Arodudu, O, Helming, K, Wiggering, H & Voinov, A 2017, 'Towards a more holistic sustainability assessment framework for agro-bioenergy systems - A review', ENVIRONMENTAL IMPACT ASSESSMENT REVIEW, vol. 62, pp. 61-75.View/Download from: UTS OPUS or Publisher's site
Belete, GF, Voinov, A & Morales, J 2017, 'Designing the Distributed Model Integration Framework – DMIF', Environmental Modelling and Software, vol. 94, pp. 112-126.View/Download from: UTS OPUS or Publisher's site
ï¿½ 2017 Elsevier Ltd We describe and discuss the design and prototype of the Distributed Model Integration Framework (DMIF) that links models deployed on different hardware and software platforms. We used distributed computing and service-oriented development approaches to address the different aspects of interoperability. Reusable web service wrappers were developed for technical interoperability models created in NetLogo and GAMS modeling languages. We investigated automated semantic mapping of text-based input-output data and attribute names of components using word overlap semantic matching algorithms and using an openly available lexical database. We also incorporated automated unit conversion in semantic mediation by using openly available ontologies. DMIF helps to avoid significant amount of reinvention by framework developers, and opens up the modeling process for many stakeholders who are not prepared to deal with the technical difficulties associated with installing, configuring, and running various models. As a proof of concept, we implemented our design to integrate several climate-energy-economy models.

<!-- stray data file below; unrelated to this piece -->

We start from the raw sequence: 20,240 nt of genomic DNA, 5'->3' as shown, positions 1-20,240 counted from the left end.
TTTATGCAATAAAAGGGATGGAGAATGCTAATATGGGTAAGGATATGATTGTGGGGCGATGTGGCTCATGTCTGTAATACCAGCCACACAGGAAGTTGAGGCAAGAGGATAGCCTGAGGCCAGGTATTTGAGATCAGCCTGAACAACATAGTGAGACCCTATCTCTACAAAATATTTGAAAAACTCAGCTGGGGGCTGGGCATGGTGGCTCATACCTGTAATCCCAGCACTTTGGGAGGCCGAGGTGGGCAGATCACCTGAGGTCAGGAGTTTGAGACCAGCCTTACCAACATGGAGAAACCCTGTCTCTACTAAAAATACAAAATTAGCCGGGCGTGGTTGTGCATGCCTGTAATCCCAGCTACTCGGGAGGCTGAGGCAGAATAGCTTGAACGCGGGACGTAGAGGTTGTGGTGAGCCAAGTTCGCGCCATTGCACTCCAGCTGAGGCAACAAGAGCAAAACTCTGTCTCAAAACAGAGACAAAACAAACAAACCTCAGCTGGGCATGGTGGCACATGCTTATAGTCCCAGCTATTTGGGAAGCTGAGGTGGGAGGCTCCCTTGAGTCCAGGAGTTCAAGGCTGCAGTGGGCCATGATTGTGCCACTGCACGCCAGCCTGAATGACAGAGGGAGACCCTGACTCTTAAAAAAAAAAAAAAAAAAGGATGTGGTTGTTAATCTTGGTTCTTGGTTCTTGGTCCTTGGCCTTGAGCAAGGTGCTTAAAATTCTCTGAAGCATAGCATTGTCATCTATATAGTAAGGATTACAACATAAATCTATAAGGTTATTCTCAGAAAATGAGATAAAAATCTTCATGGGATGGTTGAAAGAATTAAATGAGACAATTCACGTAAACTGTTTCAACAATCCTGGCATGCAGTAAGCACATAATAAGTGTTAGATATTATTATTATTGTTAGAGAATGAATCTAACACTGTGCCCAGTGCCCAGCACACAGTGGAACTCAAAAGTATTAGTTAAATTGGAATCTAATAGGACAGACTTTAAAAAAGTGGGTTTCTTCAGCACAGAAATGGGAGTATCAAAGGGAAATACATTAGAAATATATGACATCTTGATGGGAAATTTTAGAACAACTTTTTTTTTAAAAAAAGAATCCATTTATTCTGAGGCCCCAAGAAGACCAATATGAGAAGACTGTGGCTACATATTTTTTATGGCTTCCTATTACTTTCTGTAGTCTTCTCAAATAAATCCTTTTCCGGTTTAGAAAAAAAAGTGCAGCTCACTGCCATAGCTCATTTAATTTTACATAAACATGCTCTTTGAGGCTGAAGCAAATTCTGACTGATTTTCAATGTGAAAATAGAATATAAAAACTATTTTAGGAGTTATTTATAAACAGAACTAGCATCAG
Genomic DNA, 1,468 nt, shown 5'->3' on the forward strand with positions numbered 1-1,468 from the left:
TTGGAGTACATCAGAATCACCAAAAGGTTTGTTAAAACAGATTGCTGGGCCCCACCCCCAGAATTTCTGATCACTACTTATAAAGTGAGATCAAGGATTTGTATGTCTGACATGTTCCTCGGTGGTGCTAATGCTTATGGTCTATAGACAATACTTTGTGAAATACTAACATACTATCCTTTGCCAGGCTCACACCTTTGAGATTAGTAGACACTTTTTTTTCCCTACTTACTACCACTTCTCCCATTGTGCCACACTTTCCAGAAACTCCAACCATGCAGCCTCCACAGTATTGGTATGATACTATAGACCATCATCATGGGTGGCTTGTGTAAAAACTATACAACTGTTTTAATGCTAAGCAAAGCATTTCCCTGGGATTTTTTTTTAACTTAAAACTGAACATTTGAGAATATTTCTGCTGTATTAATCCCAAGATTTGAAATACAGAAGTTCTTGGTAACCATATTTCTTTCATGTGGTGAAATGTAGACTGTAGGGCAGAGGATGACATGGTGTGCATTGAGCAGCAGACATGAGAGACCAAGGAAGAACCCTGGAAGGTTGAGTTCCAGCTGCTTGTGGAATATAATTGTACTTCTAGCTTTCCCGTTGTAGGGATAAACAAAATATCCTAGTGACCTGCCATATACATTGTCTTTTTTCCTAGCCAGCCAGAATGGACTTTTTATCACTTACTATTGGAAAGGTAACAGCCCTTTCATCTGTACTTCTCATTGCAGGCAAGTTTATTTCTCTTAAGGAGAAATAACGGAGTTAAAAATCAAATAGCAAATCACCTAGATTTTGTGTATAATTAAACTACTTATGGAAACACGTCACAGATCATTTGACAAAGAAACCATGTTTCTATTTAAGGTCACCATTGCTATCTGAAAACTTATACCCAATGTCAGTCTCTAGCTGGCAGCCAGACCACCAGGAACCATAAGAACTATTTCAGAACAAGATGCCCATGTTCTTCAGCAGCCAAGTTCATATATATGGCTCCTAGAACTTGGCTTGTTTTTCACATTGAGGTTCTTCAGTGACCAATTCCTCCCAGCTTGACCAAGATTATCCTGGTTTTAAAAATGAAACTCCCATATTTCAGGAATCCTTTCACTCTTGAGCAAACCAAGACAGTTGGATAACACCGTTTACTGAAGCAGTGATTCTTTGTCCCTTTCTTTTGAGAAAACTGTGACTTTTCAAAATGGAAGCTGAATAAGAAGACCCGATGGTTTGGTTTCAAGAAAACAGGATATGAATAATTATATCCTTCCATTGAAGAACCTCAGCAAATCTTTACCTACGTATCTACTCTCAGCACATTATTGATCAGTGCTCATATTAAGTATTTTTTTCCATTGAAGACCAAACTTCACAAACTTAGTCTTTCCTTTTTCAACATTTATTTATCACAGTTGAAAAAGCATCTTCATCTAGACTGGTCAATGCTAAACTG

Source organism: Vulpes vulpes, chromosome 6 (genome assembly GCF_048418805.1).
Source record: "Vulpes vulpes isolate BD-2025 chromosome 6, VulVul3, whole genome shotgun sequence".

Glynn, PD, Voinov, AA, Shapiro, CD & White, PA 2017, 'From data to decisions: Processing information, biases, and beliefs for improved management of natural resources and environments', EARTHS FUTURE, vol. 5, no. 4, pp. 356-378.View/Download from: UTS OPUS or Publisher's site
Qi, M, Sun, T, Zhang, H, Zhu, M, Yang, W, Shao, D & Voinov, A 2017, 'Maintenance of salt barrens inhibited landward invasion of Spartina species in salt marshes', Ecosphere, vol. 8, no. 10.View/Download from: UTS OPUS or Publisher's site